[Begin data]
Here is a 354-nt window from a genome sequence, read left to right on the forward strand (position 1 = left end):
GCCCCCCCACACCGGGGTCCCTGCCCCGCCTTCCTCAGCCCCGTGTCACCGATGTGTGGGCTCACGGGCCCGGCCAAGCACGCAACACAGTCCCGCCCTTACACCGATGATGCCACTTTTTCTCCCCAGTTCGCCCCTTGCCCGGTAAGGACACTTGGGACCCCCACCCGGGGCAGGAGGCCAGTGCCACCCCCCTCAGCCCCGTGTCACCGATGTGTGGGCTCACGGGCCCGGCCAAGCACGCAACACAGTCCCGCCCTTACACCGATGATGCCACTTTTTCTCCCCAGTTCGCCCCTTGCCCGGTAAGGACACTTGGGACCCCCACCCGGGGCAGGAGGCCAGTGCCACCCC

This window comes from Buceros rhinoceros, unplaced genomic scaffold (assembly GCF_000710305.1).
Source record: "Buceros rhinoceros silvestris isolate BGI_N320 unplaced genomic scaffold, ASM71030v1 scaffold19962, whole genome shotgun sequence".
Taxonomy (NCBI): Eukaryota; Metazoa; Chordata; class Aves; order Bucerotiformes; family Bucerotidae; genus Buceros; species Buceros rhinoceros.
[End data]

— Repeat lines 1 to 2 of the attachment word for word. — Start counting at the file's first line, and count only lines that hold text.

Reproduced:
Here is a 354-nt window from a genome sequence, read left to right on the forward strand (position 1 = left end):
GCCCCCCCACACCGGGGTCCCTGCCCCGCCTTCCTCAGCCCCGTGTCACCGATGTGTGGGCTCACGGGCCCGGCCAAGCACGCAACACAGTCCCGCCCTTACACCGATGATGCCACTTTTTCTCCCCAGTTCGCCCCTTGCCCGGTAAGGACACTTGGGACCCCCACCCGGGGCAGGAGGCCAGTGCCACCCCCCTCAGCCCCGTGTCACCGATGTGTGGGCTCACGGGCCCGGCCAAGCACGCAACACAGTCCCGCCCTTACACCGATGATGCCACTTTTTCTCCCCAGTTCGCCCCTTGCCCGGTAAGGACACTTGGGACCCCCACCCGGGGCAGGAGGCCAGTGCCACCCC